New Hampshire Hospital shooting prompts security plan for all state facilities
|Published: 11-29-2023 4:30 PM
In the aftermath of the fatal New Hampshire Hospital shooting two weeks ago, the state Department of Safety is spearheading a comprehensive security review across all state facilities.
Recommendations include emergency operation training and significant enhancements to building access and surveillance systems for swifter and more effective incident management, according to a report from Robert Quinn, the commissioner of the Department of Safety.
Gov. Chris Sununu ordered an assessment of current security protocols and presented recommendations to move forward at all state facilities after security guard Bradley Haas was shot and killed at the entrance of the hospital while doing his job.
“Many employees have been shaken by this incident and in every setting, their safety is our number one priority,” Sununu wrote. “Providing a safe working environment is a job that is never done, however, we are moving forward with all of the Department’s recommendations and will continue to assess additional necessary steps moving forward on an ongoing basis.”
The incident at the state psychiatric facility on Clinton Street involved John Madore, 33, who entered the front lobby with a 9-millimeter handgun, fatally shooting Haas. Madore was subsequently shot and killed by a state trooper, and the incident was contained to the front lobby, police said.
The front lobby does not have any device scanner right as someone enters the doors to the facility. The security officer and scanner are stationed a few feet away from the doors. Plans to redesign the lobby with ballistic glass and other security features are in progress.
The state’s security plan recommends upgrading the existing weapon detection system to scan visitors, staff and patients for guns, knives, and other prohibited items as they enter the facility, increase surveillance camera coverage in and around the facility and improve emergency notification systems.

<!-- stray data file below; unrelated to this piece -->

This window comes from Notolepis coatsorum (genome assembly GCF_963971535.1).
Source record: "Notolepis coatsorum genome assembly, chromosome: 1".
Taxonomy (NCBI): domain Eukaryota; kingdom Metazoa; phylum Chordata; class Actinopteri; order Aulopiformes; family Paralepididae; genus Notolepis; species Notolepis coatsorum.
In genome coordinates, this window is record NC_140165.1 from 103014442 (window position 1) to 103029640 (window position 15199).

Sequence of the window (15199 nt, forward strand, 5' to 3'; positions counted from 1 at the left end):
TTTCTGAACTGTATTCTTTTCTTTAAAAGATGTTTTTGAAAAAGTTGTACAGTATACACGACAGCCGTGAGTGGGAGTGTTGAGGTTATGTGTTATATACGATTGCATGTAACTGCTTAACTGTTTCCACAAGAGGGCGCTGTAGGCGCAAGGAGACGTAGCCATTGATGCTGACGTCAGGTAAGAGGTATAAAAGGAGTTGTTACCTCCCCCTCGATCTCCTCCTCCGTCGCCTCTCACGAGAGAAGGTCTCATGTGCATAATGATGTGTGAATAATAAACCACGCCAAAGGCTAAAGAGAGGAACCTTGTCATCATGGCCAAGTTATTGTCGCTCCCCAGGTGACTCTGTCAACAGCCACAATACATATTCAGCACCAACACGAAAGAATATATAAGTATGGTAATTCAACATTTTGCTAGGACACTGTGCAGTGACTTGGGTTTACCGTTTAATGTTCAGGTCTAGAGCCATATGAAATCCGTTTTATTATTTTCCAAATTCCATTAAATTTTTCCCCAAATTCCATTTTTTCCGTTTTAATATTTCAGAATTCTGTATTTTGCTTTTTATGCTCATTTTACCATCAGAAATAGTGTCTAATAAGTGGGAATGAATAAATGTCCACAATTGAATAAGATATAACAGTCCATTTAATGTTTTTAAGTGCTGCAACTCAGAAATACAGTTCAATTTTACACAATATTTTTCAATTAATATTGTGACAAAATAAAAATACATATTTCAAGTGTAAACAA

Among the recommendations, is the installation of bollards at the main entrance to prevent unauthorized vehicles from entering the complex.
At present the main entrance to the hospital is blocked off with fencing and a uniformed trooper has been stationed outside the alternate entrance.
The State Office Complex Police Force services the New Hampshire Hospital and the State Office Complex. Now, measures are being taken to revise the hospital policy to allow officers to carry firearms throughout the premises. The hospital is set to engage private security services, ensuring the presence of three armed guards 24/7.
Collaboration with Concord Police further strengthens the security measures, with an agreement in place for local police to assist in staffing a stationary post at the hospital’s exterior entrance.
Other recommendations include assessing current security measures and systems at all facilities and active shooter training for state employees.
“It is our intent to share the commissioner’s memo with all hospitals for their review taking into consideration the current processes they utilize for the safety and security of patients, visitors, and staff and for the building operations they oversee,” said Steve Ahnen, president of the New Hampshire Hospital Association in an email statement.
Health officials pledged to work with the Department of Safety and other state agencies to implement the recommendations without delay.